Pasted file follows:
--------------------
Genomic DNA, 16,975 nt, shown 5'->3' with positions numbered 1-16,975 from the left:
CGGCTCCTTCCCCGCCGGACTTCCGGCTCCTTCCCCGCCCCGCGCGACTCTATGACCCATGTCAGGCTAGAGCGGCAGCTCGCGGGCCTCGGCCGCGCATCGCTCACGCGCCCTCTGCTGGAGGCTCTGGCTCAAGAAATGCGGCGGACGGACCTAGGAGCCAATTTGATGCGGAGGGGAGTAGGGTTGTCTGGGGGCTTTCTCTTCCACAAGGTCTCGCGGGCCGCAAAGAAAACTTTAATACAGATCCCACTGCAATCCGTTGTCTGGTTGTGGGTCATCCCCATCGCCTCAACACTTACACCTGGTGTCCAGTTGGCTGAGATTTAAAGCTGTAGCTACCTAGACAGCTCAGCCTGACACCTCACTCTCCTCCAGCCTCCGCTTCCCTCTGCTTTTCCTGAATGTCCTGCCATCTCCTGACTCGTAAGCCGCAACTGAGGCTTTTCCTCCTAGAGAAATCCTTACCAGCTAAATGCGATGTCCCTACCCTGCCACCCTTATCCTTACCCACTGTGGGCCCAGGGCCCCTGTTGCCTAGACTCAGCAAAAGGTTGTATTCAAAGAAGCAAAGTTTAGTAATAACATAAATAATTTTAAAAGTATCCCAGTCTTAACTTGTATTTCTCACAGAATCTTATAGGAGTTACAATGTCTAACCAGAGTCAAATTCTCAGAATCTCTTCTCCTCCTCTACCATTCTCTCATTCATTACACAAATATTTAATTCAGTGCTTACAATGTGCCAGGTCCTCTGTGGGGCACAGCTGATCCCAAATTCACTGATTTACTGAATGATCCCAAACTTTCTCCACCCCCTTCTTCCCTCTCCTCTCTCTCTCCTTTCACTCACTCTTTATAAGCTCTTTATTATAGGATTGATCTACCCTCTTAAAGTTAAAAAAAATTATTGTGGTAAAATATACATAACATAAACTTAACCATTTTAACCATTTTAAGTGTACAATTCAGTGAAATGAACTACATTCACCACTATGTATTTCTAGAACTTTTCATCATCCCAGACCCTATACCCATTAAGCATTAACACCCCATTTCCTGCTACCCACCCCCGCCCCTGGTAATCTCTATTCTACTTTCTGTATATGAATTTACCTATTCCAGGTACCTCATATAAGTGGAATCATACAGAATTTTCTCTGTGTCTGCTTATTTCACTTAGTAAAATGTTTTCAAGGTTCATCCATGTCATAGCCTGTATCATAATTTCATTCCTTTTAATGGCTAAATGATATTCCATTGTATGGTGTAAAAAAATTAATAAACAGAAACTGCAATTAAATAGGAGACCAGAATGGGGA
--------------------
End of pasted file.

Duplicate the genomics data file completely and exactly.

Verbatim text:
Genomic DNA, 16,975 nt, shown 5'->3' with positions numbered 1-16,975 from the left:
CGGCTCCTTCCCCGCCGGACTTCCGGCTCCTTCCCCGCCCCGCGCGACTCTATGACCCATGTCAGGCTAGAGCGGCAGCTCGCGGGCCTCGGCCGCGCATCGCTCACGCGCCCTCTGCTGGAGGCTCTGGCTCAAGAAATGCGGCGGACGGACCTAGGAGCCAATTTGATGCGGAGGGGAGTAGGGTTGTCTGGGGGCTTTCTCTTCCACAAGGTCTCGCGGGCCGCAAAGAAAACTTTAATACAGATCCCACTGCAATCCGTTGTCTGGTTGTGGGTCATCCCCATCGCCTCAACACTTACACCTGGTGTCCAGTTGGCTGAGATTTAAAGCTGTAGCTACCTAGACAGCTCAGCCTGACACCTCACTCTCCTCCAGCCTCCGCTTCCCTCTGCTTTTCCTGAATGTCCTGCCATCTCCTGACTCGTAAGCCGCAACTGAGGCTTTTCCTCCTAGAGAAATCCTTACCAGCTAAATGCGATGTCCCTACCCTGCCACCCTTATCCTTACCCACTGTGGGCCCAGGGCCCCTGTTGCCTAGACTCAGCAAAAGGTTGTATTCAAAGAAGCAAAGTTTAGTAATAACATAAATAATTTTAAAAGTATCCCAGTCTTAACTTGTATTTCTCACAGAATCTTATAGGAGTTACAATGTCTAACCAGAGTCAAATTCTCAGAATCTCTTCTCCTCCTCTACCATTCTCTCATTCATTACACAAATATTTAATTCAGTGCTTACAATGTGCCAGGTCCTCTGTGGGGCACAGCTGATCCCAAATTCACTGATTTACTGAATGATCCCAAACTTTCTCCACCCCCTTCTTCCCTCTCCTCTCTCTCTCCTTTCACTCACTCTTTATAAGCTCTTTATTATAGGATTGATCTACCCTCTTAAAGTTAAAAAAAATTATTGTGGTAAAATATACATAACATAAACTTAACCATTTTAACCATTTTAAGTGTACAATTCAGTGAAATGAACTACATTCACCACTATGTATTTCTAGAACTTTTCATCATCCCAGACCCTATACCCATTAAGCATTAACACCCCATTTCCTGCTACCCACCCCCGCCCCTGGTAATCTCTATTCTACTTTCTGTATATGAATTTACCTATTCCAGGTACCTCATATAAGTGGAATCATACAGAATTTTCTCTGTGTCTGCTTATTTCACTTAGTAAAATGTTTTCAAGGTTCATCCATGTCATAGCCTGTATCATAATTTCATTCCTTTTAATGGCTAAATGATATTCCATTGTATGGTGTAAAAAAATTAATAAACAGAAACTGCAATTAAATAGGAGACCAGAATGGGGA